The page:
The Declining Role of the Design Pattern

With the ascension over the last half-decade of Ruby into the upper echelon of programming languages for business applications, there has been ever-increasing demand for Ruby developers. Which means there are a lot of folks who cut their OO teeth on languages like Java and C# who now find themselves swimming in Ruby’s somewhat unfamiliar, crimson-tinted waters.

Those of us who have been working in strongly-typed OO languages for a very long time – since, say, the GOF Design Patterns book was first published – learned not only OO concepts and the syntactic idiosyncrasies of our language, but also design patterns – commonly-accepted ways of solving recurring problems in our applications.

If you’ve been with Java over the years – say, from Java 3 to 4 to 5, you’ve seen the language evolve to include features formerly relegated to the domain of the design pattern. Java’s for-each loop is one such example – once that became a language feature, it was suddenly less important to know about the more generalized Iterator pattern.

Enter Ruby (and dynamic languages in general). It turns out that many of the design patterns in that grand old Gang of Four book were situational – they apply generally to strongly-typed languages. If there is one “metapattern” that describes most of the original design patterns, it is this: “Use composition rather than inheritance in order to introduce runtime flexibility into your designs.” Quite simple: object composition – relationships between objects – can be changed at runtime in a strongly-typed language like Java. Inheritance – the only other way of introducing externally-defined capabilities to a class – cannot.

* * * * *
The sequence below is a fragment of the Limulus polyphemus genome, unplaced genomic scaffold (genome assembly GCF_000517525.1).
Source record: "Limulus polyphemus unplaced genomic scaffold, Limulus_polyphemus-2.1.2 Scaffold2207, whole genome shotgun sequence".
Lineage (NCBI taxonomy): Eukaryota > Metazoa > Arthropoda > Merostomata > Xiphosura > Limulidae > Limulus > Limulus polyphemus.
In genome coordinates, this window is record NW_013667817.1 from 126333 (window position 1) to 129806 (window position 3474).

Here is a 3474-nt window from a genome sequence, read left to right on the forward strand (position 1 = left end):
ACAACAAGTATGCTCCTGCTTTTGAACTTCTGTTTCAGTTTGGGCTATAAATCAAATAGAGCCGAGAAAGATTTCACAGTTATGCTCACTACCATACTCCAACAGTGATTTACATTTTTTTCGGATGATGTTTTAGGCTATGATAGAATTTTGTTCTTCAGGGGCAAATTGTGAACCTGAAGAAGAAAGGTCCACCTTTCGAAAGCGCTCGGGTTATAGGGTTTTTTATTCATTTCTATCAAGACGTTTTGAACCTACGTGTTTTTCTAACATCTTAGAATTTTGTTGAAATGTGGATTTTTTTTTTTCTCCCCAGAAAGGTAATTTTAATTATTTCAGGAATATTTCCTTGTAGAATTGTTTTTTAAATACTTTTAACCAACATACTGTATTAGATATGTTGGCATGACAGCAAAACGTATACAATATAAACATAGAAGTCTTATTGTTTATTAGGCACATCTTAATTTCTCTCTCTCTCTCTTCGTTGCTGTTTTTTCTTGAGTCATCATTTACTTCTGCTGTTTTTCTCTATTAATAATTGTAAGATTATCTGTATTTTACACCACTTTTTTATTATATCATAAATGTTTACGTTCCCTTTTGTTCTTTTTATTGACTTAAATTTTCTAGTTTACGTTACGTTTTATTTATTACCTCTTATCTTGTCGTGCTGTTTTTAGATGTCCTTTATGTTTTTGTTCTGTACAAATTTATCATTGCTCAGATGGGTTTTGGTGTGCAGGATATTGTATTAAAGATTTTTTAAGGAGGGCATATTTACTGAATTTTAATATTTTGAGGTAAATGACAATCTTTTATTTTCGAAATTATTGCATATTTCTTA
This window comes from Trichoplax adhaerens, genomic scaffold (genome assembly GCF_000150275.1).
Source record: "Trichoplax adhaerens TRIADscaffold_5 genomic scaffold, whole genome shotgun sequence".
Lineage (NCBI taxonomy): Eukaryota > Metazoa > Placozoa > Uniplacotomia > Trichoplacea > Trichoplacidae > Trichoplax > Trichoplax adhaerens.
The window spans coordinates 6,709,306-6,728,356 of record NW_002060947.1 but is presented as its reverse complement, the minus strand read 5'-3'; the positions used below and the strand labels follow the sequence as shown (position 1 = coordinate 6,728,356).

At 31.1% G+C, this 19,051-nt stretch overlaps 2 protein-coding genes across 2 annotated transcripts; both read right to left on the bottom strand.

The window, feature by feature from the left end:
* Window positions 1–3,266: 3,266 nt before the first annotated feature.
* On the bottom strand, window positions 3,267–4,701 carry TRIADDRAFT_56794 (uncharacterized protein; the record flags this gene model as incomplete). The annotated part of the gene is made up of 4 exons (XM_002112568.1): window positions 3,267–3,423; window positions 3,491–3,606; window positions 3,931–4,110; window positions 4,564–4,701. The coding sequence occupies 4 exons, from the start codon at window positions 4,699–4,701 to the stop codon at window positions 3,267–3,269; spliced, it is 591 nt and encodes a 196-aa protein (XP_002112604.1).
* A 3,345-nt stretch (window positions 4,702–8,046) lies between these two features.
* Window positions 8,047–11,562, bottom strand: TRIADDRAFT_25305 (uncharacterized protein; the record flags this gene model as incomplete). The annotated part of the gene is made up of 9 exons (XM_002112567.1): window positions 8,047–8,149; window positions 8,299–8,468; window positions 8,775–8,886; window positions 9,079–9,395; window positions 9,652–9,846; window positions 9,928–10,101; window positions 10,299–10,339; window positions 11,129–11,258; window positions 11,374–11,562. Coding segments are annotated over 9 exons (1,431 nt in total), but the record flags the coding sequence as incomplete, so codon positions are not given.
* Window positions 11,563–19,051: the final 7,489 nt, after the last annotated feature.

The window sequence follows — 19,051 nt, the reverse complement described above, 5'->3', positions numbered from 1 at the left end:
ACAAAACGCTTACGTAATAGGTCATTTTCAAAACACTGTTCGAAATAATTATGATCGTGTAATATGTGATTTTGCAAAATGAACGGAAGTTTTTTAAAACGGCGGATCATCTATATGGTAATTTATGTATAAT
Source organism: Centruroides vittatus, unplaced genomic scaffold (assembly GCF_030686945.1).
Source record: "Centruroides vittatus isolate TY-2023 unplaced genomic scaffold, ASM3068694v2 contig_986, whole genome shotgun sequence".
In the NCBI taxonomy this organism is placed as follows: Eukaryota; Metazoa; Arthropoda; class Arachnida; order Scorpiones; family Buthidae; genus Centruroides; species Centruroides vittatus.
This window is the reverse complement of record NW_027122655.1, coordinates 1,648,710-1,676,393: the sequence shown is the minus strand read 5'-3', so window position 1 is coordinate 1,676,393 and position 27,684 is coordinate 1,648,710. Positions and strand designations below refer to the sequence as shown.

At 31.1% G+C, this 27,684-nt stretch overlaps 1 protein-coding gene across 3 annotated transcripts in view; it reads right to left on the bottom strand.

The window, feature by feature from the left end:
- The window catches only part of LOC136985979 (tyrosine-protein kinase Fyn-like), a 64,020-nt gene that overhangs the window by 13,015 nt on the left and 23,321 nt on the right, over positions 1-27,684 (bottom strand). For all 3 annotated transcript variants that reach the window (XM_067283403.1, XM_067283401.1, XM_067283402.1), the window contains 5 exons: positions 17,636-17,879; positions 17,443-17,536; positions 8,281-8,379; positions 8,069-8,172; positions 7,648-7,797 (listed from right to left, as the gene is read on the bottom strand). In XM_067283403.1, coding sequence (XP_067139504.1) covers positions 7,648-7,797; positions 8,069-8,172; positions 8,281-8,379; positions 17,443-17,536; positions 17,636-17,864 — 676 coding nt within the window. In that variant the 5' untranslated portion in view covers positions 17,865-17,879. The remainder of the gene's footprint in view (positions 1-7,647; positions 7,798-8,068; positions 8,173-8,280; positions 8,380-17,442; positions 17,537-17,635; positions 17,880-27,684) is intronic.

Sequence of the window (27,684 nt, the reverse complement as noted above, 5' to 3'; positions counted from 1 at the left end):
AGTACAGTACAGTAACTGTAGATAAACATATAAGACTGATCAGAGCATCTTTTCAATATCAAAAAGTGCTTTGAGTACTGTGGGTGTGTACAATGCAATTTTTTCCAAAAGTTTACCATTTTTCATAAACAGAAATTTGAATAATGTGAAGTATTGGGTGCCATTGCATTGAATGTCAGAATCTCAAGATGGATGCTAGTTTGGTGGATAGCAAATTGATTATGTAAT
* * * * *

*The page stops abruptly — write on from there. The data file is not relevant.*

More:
In Ruby, the very nature of the language makes much of that line of thinking obsolete. Through its dynamic nature, Ruby classes can be modified programmatically, at runtime. This statement often scares the daylights out of a Java developer when it hits them for the first time. Upon closer inspection, though, this language feature can be used to great effect. Behavior and associated information can be ascribed to specific instances of classes based on the situation in which they find themselves. Imagine a Person object who happens to walk into a busy bank and gets into the back of a queue. In a Ruby system describing this Person, we could blend in methods like start_waiting and elapsed_wait_time? – and those methods could then be discarded later when the Person finishes its transaction and leaves the bank.

How might we have done this in Java? After all, situationally-appropriate behavior is not unique to Ruby – it’s a generalized concept that could be expressed in any language. In Java, where class behavior is fixed at compile time, we use a specialized form of composition. The Gang of Four called it the Decorator pattern. So we have a situation where an inherent language feature of one language (Ruby) completely obliterates the need for a design pattern that helped legions of OO problem-solvers in earlier languages.

It turns out that the evolution away from patterns toward language features is something that has been noted by many others. Suggested reading for those interested:


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